Business womanWhen a business has two or more owners taking an active role in running the business (acting as employees), it is necessary to distinguish between decisions made as owners and those made when in the employee role.   Significant conflicts can arise and contribute to the inability of the organization to act. The best strategy is to define these roles and the decisions made at each level when the business is established.

Ownership decisions typically include long-term strategic decisions, financing decisions (loans, other investors, etc.) and any acquisitions or divestures. As the owners assume leadership roles such as president, CEO, COO, and other key positions, establishing job descriptions which spell out the decisions, scope of authority, and performance evaluation enables the organization and the other owners to know where things stand.

Employees are accustomed to the dealing with managers who have the authority to act in specific roles. For instance, many people have experience dealing with a president or CFO role; each of those roles is well-defined in most companies. The type of decisions each make are somewhat unknown, as is the reporting relationships.

When establishing the roles each owner has in leadership and day-to-day activities, consideration must be given to the definition of these roles if the position were filled by someone other than an owner. This objectivity is critical to the long-term health of the business. Why? When a business is successful, it often grows to need skills in the key leadership roles beyond or different from those the owners possess. Without a mechanism to evaluate and make changes, then owners in lesser or greater roles do not have the ability to make changes necessary to keeping the business healthy.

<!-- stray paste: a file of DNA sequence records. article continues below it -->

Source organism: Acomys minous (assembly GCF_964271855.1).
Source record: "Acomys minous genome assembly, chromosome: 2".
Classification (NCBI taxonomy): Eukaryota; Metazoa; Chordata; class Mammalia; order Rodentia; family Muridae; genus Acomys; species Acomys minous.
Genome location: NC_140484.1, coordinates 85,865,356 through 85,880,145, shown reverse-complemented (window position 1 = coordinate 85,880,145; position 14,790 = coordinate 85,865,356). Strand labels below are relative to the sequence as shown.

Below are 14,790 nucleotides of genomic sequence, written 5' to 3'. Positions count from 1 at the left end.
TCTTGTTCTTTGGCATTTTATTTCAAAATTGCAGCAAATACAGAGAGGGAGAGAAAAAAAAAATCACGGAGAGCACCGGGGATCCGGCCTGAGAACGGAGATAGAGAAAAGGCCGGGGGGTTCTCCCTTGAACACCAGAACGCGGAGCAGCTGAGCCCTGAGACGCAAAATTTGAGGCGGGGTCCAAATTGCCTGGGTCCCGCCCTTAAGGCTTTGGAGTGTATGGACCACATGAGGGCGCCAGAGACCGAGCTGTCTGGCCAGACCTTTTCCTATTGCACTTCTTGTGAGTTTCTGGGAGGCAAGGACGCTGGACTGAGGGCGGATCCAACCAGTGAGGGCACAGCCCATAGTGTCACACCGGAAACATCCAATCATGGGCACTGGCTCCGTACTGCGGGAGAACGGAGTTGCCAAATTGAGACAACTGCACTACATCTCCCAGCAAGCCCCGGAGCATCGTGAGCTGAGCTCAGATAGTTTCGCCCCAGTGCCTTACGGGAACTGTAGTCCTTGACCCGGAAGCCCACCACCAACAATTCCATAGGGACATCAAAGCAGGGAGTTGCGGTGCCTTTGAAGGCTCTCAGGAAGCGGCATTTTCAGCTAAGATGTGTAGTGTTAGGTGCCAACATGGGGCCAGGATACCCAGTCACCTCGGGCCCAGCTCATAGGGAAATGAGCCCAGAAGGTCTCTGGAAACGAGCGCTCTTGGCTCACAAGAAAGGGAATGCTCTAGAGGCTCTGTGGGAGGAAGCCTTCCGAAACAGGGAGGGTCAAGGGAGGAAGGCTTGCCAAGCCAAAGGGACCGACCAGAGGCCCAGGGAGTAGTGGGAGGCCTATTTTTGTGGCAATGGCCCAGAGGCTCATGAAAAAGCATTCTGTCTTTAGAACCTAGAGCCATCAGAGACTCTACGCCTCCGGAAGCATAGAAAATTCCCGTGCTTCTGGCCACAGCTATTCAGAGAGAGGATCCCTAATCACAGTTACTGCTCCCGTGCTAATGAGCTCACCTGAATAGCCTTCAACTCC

If you have ever been a part owner of a business where a co-owner has not been able to adequately fulfill or execute his/her role, then you know how complicated things can become. Emotions often become a major part of the equation. Without objective criteria and set guidelines for action, those emotions (on all sides) can get out of hand and do even more damage.

No one starting a business expects to have issues with a co-owner, but reality is that at some point there will be disagreements and conflict – minor or major. Having well thought out guidelines is one means of keeping a minor disagreement from being a major deal breaker in and of the business.

Here are eight key areas to define in a business with multiple owner/managers:

  1. What is the maximum discretionary expenditure any officer or executive in the company can make without owner vote and approval?
  2. How are hiring decisions made for key executives, managers, and board members?
  3. What specific job/role is a specific owner filling?
  4. Is that owner qualified or experienced in the position?
  5. What are the criteria for determining that owner isn’t performing adequately in an employee role?
  6. How can changes be made in owner/manager roles when the business needs change and not everyone agrees?
  7. How are owners compensated in the employee role?
  8. What is the policy on hiring family members and how are performance issues addressed should they arise?

There are many more things to consider, depending upon the type of legal and tax entity of the business. For instance, if your business is established as an LLC, the distribution of profits and losses can differ from the ownership amounts. In LLCs, then, the owners need to set out the distribution plan for profits and losses – these can be constant or may change from year to year.

It is natural to think that the relationship you have today with your business “partners” will always remain the same. It would be exceptional, however, if it did remain constant. The fact is that personal situations change over time and these changes can significantly affect your business. Divorce, remarriage, spouse’s job loss or promotion, and many other personal factors ultimately impact the business relationship because of the demands they place on the business owner. Being prepared is the best strategy for limiting the potential impact these events would have on your business.

Copyright ©2005 Lea A. Strickland, F.O.C.U.S. Resource, Inc.

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